Sometimes, a customer will put Allen’s Transport on a tight timeline for a big project. The company needs to have the right equipment to build speciality items and the ability to work with the customer to solve unique issues and get the job done.
A few years ago, just as the fracking industry was heating up, a customer came to Allen’s Transport with a problem. The customer was doing acid fracking with 30,000 litres to 1.8 million litre frack volumes. Nobody in Alberta was set up to deal with that type of volume, so the customer was blending the product right on location – at a huge cost. It took Jerome and Allen a few days to come up with a solution.
“We have a rail right into our yard and bring in the rail cars here. We put in some tanks to blend and load in the trucks. It was quite a cost savings to them. We projected that we could do seventy wells spread out over one hundred miles. They wanted a separate price for each well. We came up with one price regardless of what well they were at, and guarantee that price for a year.”
This made it safer for customer’s employees on location, and less equipment was needed. Allen’s Transport saved the client forty percent on blending costs, and a project that was supposed to last for one year went on for three, giving Allen’s Transport more business and keeping the client happy.
There is not a lot of turnover at Allen’s Transport. Other companies claim to treat employees like family, but Allen’s takes it further. One of its drivers got sick while in Oklahoma and was hospitalized for a day. Despite the doctor’s approval to get back to work, Allen’s Transport flew another driver down to take over and flew the sick employee back home.
“These guys don’t work for me; they work with me,” states Allen. “When times get tough I don’t have to look to see who’s standing behind me; I know I have backup.”
For its roughly one hundred employees, there are multiple company barbecues, birthday parties, breakfasts, steak dinners, pizza days, jewelry to acknowledge years of service, and recently, a few were even taken to a Flames playoff game. New babies of employees are presented with lavish gift baskets. “It’s a family atmosphere. Everyone works together and do not feel like just employees. They enjoy coming to work.”
As for the safety of its people, no one in upper management would ask employees to do anything they wouldn’t do themselves. Management is very hands-on. If a big job comes up, they will be there to help load and unload the trucks. “For a lot of other companies, upper management does not even know what a glove looks like. No one here is too good to get the job done” Management, including Allen, does not avoid jumping in a truck when things get busy.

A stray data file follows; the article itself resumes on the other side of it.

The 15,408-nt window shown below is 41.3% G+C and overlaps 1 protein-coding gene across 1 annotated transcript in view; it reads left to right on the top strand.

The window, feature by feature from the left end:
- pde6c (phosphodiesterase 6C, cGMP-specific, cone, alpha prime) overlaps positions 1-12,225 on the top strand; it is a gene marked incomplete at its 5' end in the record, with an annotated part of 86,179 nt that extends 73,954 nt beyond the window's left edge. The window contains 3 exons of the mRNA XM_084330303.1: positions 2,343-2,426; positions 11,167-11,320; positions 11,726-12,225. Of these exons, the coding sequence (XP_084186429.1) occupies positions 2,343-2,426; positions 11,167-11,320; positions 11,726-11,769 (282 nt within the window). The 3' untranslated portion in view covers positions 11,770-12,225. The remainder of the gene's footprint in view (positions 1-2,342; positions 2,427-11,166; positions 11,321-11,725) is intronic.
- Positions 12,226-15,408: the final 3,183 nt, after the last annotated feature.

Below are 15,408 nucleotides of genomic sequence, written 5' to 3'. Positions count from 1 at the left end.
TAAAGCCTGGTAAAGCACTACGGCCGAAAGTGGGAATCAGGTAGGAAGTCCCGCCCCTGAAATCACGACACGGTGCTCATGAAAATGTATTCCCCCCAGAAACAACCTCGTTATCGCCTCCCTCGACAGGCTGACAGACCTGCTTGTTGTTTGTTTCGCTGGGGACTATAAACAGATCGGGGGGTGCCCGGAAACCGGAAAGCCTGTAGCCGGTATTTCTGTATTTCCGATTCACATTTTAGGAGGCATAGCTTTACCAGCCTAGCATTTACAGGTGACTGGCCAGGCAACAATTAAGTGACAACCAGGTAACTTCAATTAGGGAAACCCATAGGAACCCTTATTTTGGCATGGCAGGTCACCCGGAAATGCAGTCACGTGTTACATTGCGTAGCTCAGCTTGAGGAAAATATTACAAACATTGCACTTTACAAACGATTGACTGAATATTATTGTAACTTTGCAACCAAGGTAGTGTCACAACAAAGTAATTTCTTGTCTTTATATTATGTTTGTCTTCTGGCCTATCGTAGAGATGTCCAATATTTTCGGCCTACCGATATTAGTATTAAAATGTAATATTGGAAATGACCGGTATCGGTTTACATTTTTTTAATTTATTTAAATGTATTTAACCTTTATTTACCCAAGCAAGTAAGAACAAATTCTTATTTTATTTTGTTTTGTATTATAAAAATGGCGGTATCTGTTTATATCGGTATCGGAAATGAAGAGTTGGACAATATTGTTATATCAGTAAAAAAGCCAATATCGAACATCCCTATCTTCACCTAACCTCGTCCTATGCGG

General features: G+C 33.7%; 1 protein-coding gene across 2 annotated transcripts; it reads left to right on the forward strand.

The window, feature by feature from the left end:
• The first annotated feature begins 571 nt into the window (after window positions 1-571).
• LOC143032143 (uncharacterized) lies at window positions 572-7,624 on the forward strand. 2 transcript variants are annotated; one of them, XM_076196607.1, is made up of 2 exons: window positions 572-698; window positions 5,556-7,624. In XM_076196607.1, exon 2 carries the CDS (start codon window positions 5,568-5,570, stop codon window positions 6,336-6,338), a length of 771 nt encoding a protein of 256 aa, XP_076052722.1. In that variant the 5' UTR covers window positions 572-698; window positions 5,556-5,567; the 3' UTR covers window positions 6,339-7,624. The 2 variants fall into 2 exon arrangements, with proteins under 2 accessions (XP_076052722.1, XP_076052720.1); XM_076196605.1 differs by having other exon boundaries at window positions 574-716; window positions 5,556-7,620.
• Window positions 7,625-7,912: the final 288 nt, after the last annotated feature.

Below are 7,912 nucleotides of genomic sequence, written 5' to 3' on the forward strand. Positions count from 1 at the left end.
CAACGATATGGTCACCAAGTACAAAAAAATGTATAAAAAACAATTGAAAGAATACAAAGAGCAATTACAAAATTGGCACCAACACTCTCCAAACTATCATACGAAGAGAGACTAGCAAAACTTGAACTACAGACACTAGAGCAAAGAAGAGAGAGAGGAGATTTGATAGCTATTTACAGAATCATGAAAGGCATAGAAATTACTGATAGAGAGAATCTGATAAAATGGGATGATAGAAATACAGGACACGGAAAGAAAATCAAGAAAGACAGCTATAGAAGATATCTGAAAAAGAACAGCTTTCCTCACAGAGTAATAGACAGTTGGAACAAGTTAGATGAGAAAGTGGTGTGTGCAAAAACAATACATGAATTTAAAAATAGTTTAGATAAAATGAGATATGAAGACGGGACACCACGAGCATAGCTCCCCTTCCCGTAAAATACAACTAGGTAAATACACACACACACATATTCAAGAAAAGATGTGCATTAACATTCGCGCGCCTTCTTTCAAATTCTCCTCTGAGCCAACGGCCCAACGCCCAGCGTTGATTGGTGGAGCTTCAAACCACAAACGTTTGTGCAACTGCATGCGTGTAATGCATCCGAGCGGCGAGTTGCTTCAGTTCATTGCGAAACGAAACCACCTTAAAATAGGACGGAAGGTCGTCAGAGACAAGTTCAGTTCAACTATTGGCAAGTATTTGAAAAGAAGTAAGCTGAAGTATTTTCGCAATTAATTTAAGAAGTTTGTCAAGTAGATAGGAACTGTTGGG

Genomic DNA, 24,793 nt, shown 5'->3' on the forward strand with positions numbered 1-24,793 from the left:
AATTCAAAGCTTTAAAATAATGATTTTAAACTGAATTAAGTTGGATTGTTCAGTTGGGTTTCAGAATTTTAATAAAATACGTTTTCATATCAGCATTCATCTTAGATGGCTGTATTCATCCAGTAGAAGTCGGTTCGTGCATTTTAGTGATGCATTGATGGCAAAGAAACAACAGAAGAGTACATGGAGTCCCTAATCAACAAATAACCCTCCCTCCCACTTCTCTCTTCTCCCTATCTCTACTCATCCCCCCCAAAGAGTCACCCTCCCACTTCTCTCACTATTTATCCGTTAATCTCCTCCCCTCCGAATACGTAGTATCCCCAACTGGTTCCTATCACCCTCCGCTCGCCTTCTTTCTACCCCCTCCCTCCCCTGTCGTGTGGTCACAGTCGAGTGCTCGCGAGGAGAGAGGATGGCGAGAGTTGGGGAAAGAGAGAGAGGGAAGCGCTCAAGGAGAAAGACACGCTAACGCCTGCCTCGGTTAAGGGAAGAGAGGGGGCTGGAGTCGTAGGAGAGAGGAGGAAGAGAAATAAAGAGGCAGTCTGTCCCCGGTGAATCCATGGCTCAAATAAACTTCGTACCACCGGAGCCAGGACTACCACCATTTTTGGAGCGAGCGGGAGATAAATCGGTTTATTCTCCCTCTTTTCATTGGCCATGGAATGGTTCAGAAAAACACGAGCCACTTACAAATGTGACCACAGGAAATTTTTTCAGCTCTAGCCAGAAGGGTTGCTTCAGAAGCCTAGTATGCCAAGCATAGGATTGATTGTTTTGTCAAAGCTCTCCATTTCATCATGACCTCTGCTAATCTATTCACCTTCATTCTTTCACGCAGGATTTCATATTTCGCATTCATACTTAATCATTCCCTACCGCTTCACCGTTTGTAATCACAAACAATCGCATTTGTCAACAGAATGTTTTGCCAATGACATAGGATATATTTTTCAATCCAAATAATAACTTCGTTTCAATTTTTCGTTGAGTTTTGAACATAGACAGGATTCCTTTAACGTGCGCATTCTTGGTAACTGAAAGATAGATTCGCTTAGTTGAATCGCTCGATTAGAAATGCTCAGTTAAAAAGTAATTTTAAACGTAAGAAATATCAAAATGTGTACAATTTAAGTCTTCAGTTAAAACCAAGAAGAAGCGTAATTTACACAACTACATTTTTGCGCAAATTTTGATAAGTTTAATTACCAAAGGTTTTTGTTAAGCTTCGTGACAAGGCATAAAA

Customer service and safety go hand in hand. It has regular safety meetings and is currently about 89% below the industry average for incidents requiring workers compensation. A year ago, it had its Canadian National Safety Code audit for trucking and passed it in the high ninetieth percentile. More recently, it had a complete review from the US DOTs and achieved an A+ rating.
Allen’s Transport’s maintenance program is second to none. “One of our customers, Bob Lemons from Nelco, said, ‘If you don’t know Allen’s Transport, they are just another trucking company until you walk through their front door and really see what they have to offer.’ He hit the nail on the head. We manufacture and have maintenance, multiple rail spurs and eight people in the wash bay that runs from 6 AM to 2 AM, helping to keep the trucks clean, which is a big part of it. It’s an image.”
A new US facility in Texas is almost ready and should be completed by the end of the year. Once the shop is set up, within the first year, it will add somewhere between six to eight trucks and twelve new employees. Allen’s Transport has some connections there, so it has turned out to be a relatively seamless transition.
Allen’s Transport provides a level of service that ensures its customers stay. “It’s much harder to get a customer back if they leave than to maintain them. We have regular visits with our customers to see how things are going, what are their needs and what’s coming down the pipeline. We want to constantly improve.”
Obviously it is doing something right because ten of its customers have been with it for nearly twenty-five years, and, Allen’s Transport still has its first five customers. After twenty-five years in business, not too many companies can claim that.
“It’s quite an operation here. We are doing our job, and we do it well.”